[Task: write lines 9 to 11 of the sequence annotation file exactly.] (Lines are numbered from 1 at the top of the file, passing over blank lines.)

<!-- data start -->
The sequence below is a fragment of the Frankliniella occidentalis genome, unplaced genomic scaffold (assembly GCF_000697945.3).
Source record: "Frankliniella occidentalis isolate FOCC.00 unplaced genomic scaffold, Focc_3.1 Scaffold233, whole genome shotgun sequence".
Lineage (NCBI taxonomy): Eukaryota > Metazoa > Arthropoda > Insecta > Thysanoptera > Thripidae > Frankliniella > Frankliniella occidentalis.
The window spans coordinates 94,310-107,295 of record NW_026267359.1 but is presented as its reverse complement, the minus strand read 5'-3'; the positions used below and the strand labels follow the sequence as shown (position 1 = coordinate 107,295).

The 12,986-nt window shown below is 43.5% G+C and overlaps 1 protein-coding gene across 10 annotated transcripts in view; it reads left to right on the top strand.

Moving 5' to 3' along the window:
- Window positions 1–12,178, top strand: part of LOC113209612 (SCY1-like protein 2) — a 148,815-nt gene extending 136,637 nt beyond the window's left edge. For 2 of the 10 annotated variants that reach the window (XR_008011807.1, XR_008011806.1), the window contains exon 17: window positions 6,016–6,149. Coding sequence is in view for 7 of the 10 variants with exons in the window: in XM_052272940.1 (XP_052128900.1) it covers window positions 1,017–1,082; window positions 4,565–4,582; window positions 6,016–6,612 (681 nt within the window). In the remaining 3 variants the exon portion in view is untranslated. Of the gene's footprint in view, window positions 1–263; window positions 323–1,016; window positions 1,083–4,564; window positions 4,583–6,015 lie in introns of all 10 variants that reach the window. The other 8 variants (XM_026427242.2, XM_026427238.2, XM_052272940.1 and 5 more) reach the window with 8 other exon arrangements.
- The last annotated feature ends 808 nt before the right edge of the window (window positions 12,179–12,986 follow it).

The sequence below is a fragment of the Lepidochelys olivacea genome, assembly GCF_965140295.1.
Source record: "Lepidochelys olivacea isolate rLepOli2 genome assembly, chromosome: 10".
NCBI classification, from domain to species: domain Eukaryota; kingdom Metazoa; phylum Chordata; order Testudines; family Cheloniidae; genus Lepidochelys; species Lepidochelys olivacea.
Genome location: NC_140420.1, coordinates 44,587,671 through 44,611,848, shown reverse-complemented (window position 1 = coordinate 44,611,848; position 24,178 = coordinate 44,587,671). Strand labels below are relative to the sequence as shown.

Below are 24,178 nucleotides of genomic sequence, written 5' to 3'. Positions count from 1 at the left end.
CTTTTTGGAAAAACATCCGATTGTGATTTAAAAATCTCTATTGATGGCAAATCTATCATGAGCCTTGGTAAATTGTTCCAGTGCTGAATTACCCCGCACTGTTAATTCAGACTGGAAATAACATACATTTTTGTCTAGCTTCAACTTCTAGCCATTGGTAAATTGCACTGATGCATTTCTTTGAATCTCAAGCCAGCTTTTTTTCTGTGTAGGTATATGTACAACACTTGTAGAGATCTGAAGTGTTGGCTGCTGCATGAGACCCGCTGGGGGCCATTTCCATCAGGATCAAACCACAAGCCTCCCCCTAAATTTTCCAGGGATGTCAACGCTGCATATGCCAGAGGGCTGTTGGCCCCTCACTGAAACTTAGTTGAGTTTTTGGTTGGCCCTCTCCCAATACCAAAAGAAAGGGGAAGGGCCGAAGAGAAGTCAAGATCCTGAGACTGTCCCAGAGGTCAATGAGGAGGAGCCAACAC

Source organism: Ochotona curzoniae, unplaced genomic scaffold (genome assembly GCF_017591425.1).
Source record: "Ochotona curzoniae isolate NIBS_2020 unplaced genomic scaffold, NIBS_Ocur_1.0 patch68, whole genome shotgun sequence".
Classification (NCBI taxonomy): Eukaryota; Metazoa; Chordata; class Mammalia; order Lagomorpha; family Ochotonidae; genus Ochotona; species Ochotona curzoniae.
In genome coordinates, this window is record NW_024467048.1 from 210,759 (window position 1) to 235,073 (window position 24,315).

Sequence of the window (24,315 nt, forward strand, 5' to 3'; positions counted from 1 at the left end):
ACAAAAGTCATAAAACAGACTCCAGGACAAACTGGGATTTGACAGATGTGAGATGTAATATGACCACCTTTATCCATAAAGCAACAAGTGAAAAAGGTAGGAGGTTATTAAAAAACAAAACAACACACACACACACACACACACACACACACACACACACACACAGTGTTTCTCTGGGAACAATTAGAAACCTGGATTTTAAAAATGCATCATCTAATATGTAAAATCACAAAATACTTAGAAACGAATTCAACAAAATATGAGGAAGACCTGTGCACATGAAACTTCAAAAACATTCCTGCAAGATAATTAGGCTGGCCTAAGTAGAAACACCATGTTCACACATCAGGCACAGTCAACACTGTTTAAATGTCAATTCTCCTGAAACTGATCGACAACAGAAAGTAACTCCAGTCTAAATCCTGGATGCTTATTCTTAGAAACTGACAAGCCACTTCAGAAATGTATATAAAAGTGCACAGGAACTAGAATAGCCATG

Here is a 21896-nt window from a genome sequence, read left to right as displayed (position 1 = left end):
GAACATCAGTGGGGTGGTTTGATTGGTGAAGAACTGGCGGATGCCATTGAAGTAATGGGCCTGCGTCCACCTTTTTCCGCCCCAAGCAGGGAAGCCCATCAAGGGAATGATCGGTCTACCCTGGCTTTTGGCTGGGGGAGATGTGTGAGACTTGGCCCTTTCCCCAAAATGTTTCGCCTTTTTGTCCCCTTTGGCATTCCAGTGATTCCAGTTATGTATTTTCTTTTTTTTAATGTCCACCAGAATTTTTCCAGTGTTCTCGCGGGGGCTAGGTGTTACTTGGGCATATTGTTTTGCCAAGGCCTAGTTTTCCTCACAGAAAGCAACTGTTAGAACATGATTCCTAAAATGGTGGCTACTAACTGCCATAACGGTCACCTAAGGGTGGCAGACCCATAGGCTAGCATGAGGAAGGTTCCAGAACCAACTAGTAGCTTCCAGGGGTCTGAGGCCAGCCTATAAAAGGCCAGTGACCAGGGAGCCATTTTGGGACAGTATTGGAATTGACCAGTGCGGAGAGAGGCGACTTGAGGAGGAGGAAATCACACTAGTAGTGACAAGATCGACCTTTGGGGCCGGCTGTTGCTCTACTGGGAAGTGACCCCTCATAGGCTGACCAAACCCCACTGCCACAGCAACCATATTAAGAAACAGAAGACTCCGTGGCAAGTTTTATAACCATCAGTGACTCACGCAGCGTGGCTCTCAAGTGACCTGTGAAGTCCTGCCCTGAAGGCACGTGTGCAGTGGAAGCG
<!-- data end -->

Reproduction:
The sequence below is a fragment of the Lepidochelys olivacea genome, assembly GCF_965140295.1.
Source record: "Lepidochelys olivacea isolate rLepOli2 genome assembly, chromosome: 10".
NCBI classification, from domain to species: domain Eukaryota; kingdom Metazoa; phylum Chordata; order Testudines; family Cheloniidae; genus Lepidochelys; species Lepidochelys olivacea.